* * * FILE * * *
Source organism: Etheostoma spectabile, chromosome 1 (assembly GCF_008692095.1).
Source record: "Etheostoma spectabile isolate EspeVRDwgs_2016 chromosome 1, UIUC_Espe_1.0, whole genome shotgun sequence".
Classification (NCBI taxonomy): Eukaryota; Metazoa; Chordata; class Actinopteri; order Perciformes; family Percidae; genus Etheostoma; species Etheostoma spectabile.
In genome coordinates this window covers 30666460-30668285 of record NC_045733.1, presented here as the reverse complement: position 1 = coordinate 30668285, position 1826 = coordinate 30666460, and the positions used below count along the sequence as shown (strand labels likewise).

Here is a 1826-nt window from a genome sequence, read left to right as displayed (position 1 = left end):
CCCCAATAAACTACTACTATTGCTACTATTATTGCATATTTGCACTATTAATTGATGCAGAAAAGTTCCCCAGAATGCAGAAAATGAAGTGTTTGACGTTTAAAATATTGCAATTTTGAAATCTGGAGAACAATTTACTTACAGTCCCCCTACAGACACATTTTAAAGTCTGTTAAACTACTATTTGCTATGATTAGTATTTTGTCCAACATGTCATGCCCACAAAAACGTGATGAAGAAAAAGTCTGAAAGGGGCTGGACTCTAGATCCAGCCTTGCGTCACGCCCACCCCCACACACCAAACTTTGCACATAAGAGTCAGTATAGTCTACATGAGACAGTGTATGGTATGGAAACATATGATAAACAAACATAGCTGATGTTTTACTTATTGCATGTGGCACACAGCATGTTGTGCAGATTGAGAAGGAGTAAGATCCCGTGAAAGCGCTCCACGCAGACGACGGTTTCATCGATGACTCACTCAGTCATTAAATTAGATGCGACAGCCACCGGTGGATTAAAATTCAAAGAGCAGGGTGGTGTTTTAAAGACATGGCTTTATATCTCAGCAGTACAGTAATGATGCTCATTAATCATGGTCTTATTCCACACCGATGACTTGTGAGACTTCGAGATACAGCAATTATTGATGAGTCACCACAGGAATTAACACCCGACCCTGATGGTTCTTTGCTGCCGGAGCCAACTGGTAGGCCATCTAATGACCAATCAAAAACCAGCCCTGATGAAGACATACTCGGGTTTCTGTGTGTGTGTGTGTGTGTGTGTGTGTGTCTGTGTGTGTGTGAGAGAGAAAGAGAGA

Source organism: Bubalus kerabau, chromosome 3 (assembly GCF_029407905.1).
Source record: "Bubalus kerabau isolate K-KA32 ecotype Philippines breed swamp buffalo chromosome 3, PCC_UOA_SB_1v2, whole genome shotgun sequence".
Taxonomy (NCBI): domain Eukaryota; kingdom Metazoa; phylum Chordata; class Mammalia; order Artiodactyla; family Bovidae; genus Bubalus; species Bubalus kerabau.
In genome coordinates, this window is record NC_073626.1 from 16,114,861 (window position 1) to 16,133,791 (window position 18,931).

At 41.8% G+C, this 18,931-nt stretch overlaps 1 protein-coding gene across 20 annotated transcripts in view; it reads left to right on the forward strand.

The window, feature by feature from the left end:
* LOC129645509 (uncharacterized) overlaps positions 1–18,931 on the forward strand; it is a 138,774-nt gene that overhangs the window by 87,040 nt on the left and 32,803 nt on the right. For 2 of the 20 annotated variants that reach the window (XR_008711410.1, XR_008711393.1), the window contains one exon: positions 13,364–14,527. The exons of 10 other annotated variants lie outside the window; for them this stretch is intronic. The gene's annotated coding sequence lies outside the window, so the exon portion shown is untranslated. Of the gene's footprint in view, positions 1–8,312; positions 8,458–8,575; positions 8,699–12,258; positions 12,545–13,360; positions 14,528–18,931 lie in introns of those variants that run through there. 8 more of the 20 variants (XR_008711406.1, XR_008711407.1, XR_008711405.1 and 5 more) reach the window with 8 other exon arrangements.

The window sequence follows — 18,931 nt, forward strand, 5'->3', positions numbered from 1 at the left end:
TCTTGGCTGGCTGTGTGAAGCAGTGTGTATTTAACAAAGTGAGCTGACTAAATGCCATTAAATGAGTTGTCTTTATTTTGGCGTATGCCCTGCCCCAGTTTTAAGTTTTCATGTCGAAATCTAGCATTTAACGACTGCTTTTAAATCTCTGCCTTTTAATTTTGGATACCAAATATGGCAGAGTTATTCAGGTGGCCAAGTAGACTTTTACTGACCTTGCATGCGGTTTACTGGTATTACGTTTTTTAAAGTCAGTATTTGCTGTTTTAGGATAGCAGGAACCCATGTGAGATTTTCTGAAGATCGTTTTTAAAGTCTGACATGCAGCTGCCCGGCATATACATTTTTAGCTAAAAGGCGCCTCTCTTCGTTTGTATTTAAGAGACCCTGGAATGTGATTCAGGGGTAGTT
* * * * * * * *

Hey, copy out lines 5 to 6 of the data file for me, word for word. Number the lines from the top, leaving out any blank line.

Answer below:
Here is a 1826-nt window from a genome sequence, read left to right as displayed (position 1 = left end):
CCCCAATAAACTACTACTATTGCTACTATTATTGCATATTTGCACTATTAATTGATGCAGAAAAGTTCCCCAGAATGCAGAAAATGAAGTGTTTGACGTTTAAAATATTGCAATTTTGAAATCTGGAGAACAATTTACTTACAGTCCCCCTACAGACACATTTTAAAGTCTGTTAAACTACTATTTGCTATGATTAGTATTTTGTCCAACATGTCATGCCCACAAAAACGTGATGAAGAAAAAGTCTGAAAGGGGCTGGACTCTAGATCCAGCCTTGCGTCACGCCCACCCCCACACACCAAACTTTGCACATAAGAGTCAGTATAGTCTACATGAGACAGTGTATGGTATGGAAACATATGATAAACAAACATAGCTGATGTTTTACTTATTGCATGTGGCACACAGCATGTTGTGCAGATTGAGAAGGAGTAAGATCCCGTGAAAGCGCTCCACGCAGACGACGGTTTCATCGATGACTCACTCAGTCATTAAATTAGATGCGACAGCCACCGGTGGATTAAAATTCAAAGAGCAGGGTGGTGTTTTAAAGACATGGCTTTATATCTCAGCAGTACAGTAATGATGCTCATTAATCATGGTCTTATTCCACACCGATGACTTGTGAGACTTCGAGATACAGCAATTATTGATGAGTCACCACAGGAATTAACACCCGACCCTGATGGTTCTTTGCTGCCGGAGCCAACTGGTAGGCCATCTAATGACCAATCAAAAACCAGCCCTGATGAAGACATACTCGGGTTTCTGTGTGTGTGTGTGTGTGTGTGTGTGTGTCTGTGTGTGTGTGAGAGAGAAAGAGAGA